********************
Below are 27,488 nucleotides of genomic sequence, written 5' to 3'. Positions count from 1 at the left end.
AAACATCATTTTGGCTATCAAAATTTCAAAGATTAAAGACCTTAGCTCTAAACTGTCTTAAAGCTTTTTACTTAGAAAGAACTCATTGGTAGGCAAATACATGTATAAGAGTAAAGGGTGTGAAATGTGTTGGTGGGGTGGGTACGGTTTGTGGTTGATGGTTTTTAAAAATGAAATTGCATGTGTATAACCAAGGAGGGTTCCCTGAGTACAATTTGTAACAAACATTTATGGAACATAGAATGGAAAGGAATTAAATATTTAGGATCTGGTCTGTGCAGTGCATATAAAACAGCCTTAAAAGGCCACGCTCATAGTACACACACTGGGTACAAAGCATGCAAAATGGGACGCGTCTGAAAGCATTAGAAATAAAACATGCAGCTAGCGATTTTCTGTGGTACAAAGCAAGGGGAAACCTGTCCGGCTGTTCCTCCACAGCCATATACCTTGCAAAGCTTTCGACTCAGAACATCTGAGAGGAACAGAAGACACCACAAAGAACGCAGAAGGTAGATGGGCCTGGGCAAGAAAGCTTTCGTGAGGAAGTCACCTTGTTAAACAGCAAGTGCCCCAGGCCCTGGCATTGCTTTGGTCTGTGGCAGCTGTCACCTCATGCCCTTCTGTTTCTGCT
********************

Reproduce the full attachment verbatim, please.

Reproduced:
Below are 27,488 nucleotides of genomic sequence, written 5' to 3'. Positions count from 1 at the left end.
AAACATCATTTTGGCTATCAAAATTTCAAAGATTAAAGACCTTAGCTCTAAACTGTCTTAAAGCTTTTTACTTAGAAAGAACTCATTGGTAGGCAAATACATGTATAAGAGTAAAGGGTGTGAAATGTGTTGGTGGGGTGGGTACGGTTTGTGGTTGATGGTTTTTAAAAATGAAATTGCATGTGTATAACCAAGGAGGGTTCCCTGAGTACAATTTGTAACAAACATTTATGGAACATAGAATGGAAAGGAATTAAATATTTAGGATCTGGTCTGTGCAGTGCATATAAAACAGCCTTAAAAGGCCACGCTCATAGTACACACACTGGGTACAAAGCATGCAAAATGGGACGCGTCTGAAAGCATTAGAAATAAAACATGCAGCTAGCGATTTTCTGTGGTACAAAGCAAGGGGAAACCTGTCCGGCTGTTCCTCCACAGCCATATACCTTGCAAAGCTTTCGACTCAGAACATCTGAGAGGAACAGAAGACACCACAAAGAACGCAGAAGGTAGATGGGCCTGGGCAAGAAAGCTTTCGTGAGGAAGTCACCTTGTTAAACAGCAAGTGCCCCAGGCCCTGGCATTGCTTTGGTCTGTGGCAGCTGTCACCTCATGCCCTTCTGTTTCTGCT